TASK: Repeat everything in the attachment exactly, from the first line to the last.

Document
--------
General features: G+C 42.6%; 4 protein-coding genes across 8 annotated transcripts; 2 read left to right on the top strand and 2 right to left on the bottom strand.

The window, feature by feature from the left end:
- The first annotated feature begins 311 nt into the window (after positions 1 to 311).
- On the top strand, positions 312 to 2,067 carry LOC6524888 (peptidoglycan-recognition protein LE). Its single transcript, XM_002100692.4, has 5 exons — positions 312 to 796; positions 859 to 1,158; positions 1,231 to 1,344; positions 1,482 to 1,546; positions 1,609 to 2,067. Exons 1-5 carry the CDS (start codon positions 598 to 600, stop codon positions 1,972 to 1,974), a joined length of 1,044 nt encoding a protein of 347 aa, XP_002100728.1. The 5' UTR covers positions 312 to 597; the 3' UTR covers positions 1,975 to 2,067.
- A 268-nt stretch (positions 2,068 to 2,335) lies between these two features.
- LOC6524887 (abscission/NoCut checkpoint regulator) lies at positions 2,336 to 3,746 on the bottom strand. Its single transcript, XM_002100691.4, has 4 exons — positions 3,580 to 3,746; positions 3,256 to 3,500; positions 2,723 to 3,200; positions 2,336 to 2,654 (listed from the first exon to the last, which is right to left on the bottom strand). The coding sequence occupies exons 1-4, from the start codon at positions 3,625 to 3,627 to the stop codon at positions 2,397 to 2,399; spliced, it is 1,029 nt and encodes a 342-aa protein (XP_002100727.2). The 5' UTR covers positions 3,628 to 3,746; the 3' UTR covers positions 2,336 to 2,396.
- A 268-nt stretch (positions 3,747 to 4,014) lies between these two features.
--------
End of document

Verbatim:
General features: G+C 42.6%; 4 protein-coding genes across 8 annotated transcripts; 2 read left to right on the top strand and 2 right to left on the bottom strand.

The window, feature by feature from the left end:
- The first annotated feature begins 311 nt into the window (after positions 1 to 311).
- On the top strand, positions 312 to 2,067 carry LOC6524888 (peptidoglycan-recognition protein LE). Its single transcript, XM_002100692.4, has 5 exons — positions 312 to 796; positions 859 to 1,158; positions 1,231 to 1,344; positions 1,482 to 1,546; positions 1,609 to 2,067. Exons 1-5 carry the CDS (start codon positions 598 to 600, stop codon positions 1,972 to 1,974), a joined length of 1,044 nt encoding a protein of 347 aa, XP_002100728.1. The 5' UTR covers positions 312 to 597; the 3' UTR covers positions 1,975 to 2,067.
- A 268-nt stretch (positions 2,068 to 2,335) lies between these two features.
- LOC6524887 (abscission/NoCut checkpoint regulator) lies at positions 2,336 to 3,746 on the bottom strand. Its single transcript, XM_002100691.4, has 4 exons — positions 3,580 to 3,746; positions 3,256 to 3,500; positions 2,723 to 3,200; positions 2,336 to 2,654 (listed from the first exon to the last, which is right to left on the bottom strand). The coding sequence occupies exons 1-4, from the start codon at positions 3,625 to 3,627 to the stop codon at positions 2,397 to 2,399; spliced, it is 1,029 nt and encodes a 342-aa protein (XP_002100727.2). The 5' UTR covers positions 3,628 to 3,746; the 3' UTR covers positions 2,336 to 2,396.
- A 268-nt stretch (positions 3,747 to 4,014) lies between these two features.